Last year, the U.S. Supreme Court ruled in South Dakota v. Wayfair that economic nexus is constitutional for sales tax purposes. South Dakota’s economic nexus statute at issue in the case included an economic threshold of at least $100,000 of sales or 200 separate transactions into the state in the prior calendar year. The decision overruled prior decisions by the Supreme Court, including the landmark holding in Quill Corp. v. North Dakota. In the 1992 Quill decision, the Court affirmed a bright-line physical presence rule limiting the imposition of sales and use taxes on remote sellers. The Wayfair ruling created a snowball effect with approximately 40 states jumping on the bandwagon of “economic nexus.” Nearly all of these states enacted laws that mirrored South Dakota’s $100,000/200 separate transaction threshold model.

In recent months, however, states are shifting away from this dual threshold approach to a singular monetary threshold, often $100,000. These states include California, Colorado, North Dakota and South Carolina. Many commenters have applauded this shift as it is a move to protect small businesses. For example, a company that sells a product for $5 and makes 300 separate sales into a particular state is nowhere near the $100,000 monetary threshold set by that state. The flipside of this recent development is a potentially slippery slope where the monetary threshold is reduced over time to the detriment of small businesses.

Regardless, these types of changes should make us question “What next?” We’ve seen a growing number of states, approximately 21, enact marketplace facilitator nexus rules that place the burden of compliance solely on a marketplace facilitator. Further, many of these rules indicate that a marketplace facilitator is the only entity that would be audited by a particular jurisdiction for compliance purposes.

States are also beginning to move away from notice and reporting requirements. Notice and reporting requirements were implemented in several states after the 2015 U.S. Supreme Court decision in Direct Marketing Association v. Brohl which indicated that a taxing jurisdiction could require an out-of-state seller with no nexus to the state to notify any in-state customers of the state’s tax requirement and report tax-related customer information to the state. Many notice and reporting requirements and penalties were extremely severe and many businesses chose to register and begin to collect and remit tax in these states, rather than implement a notice and reporting system. While this decision did not allow economic nexus, many believe it was the first step in implementing economic nexus provisions. Washington initially implemented these notice and reporting rules but recently repealed these requirements. Interestingly, the state included a provision indicating that if the federal government were to pass a law in the future that prohibited the state from collecting tax from remote-sellers, the state would revert back to their notice and reporting rules. Similarly, Pennsylvania removed the notice and reporting alternative in their rules for remote sellers and marketplace facilitators for those entities that exceed the economic nexus monetary threshold. We may soon see other states following this trend.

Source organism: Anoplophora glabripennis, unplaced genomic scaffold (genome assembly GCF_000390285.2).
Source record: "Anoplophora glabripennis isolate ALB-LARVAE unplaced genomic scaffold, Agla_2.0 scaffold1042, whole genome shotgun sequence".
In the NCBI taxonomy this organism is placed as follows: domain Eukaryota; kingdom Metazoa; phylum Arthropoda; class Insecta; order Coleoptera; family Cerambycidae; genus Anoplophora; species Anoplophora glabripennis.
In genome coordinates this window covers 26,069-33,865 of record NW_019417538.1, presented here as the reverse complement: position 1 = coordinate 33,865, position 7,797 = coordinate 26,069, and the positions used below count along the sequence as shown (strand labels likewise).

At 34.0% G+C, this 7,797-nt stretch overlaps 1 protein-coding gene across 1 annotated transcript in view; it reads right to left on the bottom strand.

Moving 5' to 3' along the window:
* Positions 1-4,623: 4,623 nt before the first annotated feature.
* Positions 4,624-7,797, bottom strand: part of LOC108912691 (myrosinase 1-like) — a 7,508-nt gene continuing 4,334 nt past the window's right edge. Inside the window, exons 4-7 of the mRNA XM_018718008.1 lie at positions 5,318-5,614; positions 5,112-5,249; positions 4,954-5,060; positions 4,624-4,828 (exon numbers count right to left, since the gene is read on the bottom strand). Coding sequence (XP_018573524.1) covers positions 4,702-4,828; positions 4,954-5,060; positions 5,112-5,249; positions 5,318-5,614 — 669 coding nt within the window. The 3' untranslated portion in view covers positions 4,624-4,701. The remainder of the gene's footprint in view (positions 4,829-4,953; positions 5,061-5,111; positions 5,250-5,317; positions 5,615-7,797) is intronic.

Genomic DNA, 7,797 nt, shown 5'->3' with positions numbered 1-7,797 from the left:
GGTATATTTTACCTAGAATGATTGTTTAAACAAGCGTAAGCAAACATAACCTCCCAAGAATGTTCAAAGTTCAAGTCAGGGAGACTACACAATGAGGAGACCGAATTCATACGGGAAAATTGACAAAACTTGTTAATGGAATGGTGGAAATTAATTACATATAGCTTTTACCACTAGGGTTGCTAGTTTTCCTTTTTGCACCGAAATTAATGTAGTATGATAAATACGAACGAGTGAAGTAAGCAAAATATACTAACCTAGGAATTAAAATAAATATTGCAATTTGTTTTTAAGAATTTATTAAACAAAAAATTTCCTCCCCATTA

As more and more states and other taxing jurisdictions implement economic nexus rules and further iterations thereof, this area of the law continues to be a hotbed of activity with no end in sight. It is important to remain diligent to understand the current rules affecting your business.